Review Date: August 12, 2002
Released by: Full Moon
Release date: 3/31/2001
Region 1, NTSC
Widescreen 1.85:1 | 16x9: Yes
Motion pictures about the effects that black slavery in the early 1900's has had on society have been a major focus throughout the years of cinema's progression and development. To Kill A Mockingbird
, and The Color Purple
are all classics about the repercussions of such harsh times. Full Moon's low budget horror film, The Vault
, is not one of those classics, but it tries to have fun with the script that its got. Presented in a full out special edition, Full Moon Pictures has really gone all out on this release. The big question though, is whether the film is good enough to go along with all the supplemental content. Let's crack open this vault and take a look.
An obnoxious street kid is spray-painting graffiti on the walls of Washington High School, a broken down and abandoned building. As he doodles away, he hears a noise behind a boarded up door. Intrigued, he decides to pop off the boards and take a look at what lies behind the locked up door. That is until a man in uniform (Leopoldo Papi
) warns the boy that beyond that door lies a grave demon, and that he must be kept inside at all costs. The boy refuses to believe the old man's preaching and decides to try and open the door, but before that happens he is struck dead by the officer. The secret of The Vault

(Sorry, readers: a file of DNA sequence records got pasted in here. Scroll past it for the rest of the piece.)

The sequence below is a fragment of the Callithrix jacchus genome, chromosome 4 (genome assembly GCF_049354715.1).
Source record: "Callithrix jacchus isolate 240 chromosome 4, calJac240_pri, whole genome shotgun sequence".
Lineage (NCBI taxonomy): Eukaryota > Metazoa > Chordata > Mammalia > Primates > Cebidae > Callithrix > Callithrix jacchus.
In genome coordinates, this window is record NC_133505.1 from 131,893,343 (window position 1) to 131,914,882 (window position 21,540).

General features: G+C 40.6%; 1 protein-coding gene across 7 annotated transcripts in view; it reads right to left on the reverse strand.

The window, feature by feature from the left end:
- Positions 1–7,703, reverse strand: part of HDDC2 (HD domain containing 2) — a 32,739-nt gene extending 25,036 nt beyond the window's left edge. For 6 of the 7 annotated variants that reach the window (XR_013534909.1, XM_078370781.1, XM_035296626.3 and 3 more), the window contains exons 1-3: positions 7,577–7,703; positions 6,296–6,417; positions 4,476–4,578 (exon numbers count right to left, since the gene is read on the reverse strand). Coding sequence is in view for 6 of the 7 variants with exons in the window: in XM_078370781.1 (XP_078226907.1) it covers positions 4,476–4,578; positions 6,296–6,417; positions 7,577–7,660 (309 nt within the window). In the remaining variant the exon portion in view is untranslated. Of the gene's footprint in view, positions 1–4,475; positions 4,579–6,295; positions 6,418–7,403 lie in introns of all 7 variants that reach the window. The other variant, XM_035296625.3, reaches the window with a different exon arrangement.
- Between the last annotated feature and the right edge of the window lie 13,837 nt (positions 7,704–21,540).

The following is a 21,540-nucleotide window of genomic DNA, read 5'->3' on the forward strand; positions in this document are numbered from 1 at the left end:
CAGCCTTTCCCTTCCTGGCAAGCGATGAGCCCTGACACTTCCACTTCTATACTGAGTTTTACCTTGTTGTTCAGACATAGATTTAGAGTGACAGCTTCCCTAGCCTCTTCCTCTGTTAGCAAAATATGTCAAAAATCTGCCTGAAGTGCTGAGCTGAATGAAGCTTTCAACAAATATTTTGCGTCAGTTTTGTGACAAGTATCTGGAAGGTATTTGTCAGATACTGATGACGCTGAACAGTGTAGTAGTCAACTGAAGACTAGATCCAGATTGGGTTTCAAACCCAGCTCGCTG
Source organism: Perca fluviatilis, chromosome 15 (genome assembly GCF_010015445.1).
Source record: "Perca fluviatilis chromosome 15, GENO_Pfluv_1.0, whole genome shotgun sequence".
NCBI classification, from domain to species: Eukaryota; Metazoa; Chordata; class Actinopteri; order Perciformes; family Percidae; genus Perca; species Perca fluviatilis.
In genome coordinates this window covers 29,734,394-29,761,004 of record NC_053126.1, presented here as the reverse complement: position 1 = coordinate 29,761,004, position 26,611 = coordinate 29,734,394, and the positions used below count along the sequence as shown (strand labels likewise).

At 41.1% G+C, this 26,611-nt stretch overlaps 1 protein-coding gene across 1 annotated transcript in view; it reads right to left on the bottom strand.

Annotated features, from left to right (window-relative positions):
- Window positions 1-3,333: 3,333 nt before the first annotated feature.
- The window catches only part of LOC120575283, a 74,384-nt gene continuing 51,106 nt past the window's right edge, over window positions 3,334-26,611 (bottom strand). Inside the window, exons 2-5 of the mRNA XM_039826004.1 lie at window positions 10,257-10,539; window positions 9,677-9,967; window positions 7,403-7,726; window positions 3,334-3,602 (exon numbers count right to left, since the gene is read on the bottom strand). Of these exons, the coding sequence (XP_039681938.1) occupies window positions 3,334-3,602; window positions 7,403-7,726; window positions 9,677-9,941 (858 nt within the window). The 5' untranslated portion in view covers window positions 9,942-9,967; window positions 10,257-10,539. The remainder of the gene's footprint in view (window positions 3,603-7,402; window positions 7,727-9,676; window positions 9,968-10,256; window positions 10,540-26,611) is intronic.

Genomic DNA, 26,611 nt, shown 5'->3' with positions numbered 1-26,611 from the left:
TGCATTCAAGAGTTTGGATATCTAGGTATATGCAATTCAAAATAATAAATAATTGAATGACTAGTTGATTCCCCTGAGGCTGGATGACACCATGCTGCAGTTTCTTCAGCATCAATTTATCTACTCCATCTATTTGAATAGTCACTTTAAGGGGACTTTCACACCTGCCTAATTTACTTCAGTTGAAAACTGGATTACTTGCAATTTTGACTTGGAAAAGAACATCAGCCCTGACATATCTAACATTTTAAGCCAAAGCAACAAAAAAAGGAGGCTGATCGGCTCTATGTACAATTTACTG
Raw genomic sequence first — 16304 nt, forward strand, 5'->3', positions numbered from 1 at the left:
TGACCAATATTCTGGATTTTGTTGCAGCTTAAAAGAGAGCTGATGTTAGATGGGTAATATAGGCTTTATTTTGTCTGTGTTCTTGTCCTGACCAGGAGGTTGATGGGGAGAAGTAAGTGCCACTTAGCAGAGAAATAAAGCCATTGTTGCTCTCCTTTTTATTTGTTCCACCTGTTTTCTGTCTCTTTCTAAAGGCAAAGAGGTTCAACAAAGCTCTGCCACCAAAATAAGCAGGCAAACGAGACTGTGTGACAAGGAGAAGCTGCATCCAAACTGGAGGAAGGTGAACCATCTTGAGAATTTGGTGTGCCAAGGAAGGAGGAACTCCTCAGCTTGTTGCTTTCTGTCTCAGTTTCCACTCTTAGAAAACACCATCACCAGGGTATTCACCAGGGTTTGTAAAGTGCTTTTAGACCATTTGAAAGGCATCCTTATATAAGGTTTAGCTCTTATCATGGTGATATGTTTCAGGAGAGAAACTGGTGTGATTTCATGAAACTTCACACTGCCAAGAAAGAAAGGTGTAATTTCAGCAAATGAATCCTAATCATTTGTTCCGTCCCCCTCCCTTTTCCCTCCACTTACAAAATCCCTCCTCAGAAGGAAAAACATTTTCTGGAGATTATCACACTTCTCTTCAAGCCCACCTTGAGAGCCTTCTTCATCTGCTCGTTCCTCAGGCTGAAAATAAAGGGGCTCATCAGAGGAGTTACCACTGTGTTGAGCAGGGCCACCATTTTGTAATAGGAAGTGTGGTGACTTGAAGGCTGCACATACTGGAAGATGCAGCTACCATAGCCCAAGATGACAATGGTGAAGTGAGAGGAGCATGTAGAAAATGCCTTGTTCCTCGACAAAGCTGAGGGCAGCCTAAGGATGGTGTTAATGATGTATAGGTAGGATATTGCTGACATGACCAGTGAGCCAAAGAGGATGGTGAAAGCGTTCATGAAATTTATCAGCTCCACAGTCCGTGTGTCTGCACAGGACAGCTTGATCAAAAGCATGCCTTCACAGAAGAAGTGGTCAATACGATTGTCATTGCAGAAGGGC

is preserved for now, but assuredly someone else will come to screw that all up.
Enter Mr. B and his four prototypical students. 'Zipper' the computer geek, Kyle the gangster, Willy the joker and Dezaray the intelligent girl. Together they are on their way to the high school, which as it turns out, used to be a processing center for slaves entering from Africa. Apparently Sahzuku, a cruel slave with severe black magic skills killed many of the other slaves in an attempt at gaining freedom. He was locked away and left to die in 'The Vault
', but his soul still lives on (much like Shaft's does). Trying to salvage memorabilia from the old school, the five-member group splits up and searches the building.
It is not long until one of the kids manages to open The Vault
's door, thereby releasing the deadly spirit of Sahzuku. Soon enough the body count begins to rise as various members of the group begin getting picked off one by one. With each death Sahzuku's spirit gets stronger, and he needs only a few more victims for his restoration to be complete. It is now up to the remaining survivors to outwit, outplay and outlast the demonic slave and put him back where he belongs.